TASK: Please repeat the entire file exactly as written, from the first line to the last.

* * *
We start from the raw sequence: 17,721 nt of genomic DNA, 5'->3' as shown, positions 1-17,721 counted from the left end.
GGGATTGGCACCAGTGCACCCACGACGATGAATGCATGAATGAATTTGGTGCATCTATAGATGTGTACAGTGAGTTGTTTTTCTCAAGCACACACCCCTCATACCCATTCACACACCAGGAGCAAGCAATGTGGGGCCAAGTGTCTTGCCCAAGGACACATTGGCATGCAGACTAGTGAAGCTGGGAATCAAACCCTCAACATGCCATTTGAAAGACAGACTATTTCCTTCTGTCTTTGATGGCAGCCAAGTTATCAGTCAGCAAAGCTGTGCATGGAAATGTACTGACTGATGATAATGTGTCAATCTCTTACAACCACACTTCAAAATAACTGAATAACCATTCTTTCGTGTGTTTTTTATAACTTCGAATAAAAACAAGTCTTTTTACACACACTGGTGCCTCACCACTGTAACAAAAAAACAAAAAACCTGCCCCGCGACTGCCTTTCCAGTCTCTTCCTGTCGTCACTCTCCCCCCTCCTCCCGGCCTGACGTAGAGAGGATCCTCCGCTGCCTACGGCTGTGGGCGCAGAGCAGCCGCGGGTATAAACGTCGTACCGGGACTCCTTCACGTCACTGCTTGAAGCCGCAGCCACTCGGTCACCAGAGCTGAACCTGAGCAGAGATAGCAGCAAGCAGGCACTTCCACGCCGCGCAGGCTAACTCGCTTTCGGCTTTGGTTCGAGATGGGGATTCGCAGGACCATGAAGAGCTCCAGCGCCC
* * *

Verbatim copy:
We start from the raw sequence: 17,721 nt of genomic DNA, 5'->3' as shown, positions 1-17,721 counted from the left end.
GGGATTGGCACCAGTGCACCCACGACGATGAATGCATGAATGAATTTGGTGCATCTATAGATGTGTACAGTGAGTTGTTTTTCTCAAGCACACACCCCTCATACCCATTCACACACCAGGAGCAAGCAATGTGGGGCCAAGTGTCTTGCCCAAGGACACATTGGCATGCAGACTAGTGAAGCTGGGAATCAAACCCTCAACATGCCATTTGAAAGACAGACTATTTCCTTCTGTCTTTGATGGCAGCCAAGTTATCAGTCAGCAAAGCTGTGCATGGAAATGTACTGACTGATGATAATGTGTCAATCTCTTACAACCACACTTCAAAATAACTGAATAACCATTCTTTCGTGTGTTTTTTATAACTTCGAATAAAAACAAGTCTTTTTACACACACTGGTGCCTCACCACTGTAACAAAAAAACAAAAAACCTGCCCCGCGACTGCCTTTCCAGTCTCTTCCTGTCGTCACTCTCCCCCCTCCTCCCGGCCTGACGTAGAGAGGATCCTCCGCTGCCTACGGCTGTGGGCGCAGAGCAGCCGCGGGTATAAACGTCGTACCGGGACTCCTTCACGTCACTGCTTGAAGCCGCAGCCACTCGGTCACCAGAGCTGAACCTGAGCAGAGATAGCAGCAAGCAGGCACTTCCACGCCGCGCAGGCTAACTCGCTTTCGGCTTTGGTTCGAGATGGGGATTCGCAGGACCATGAAGAGCTCCAGCGCCC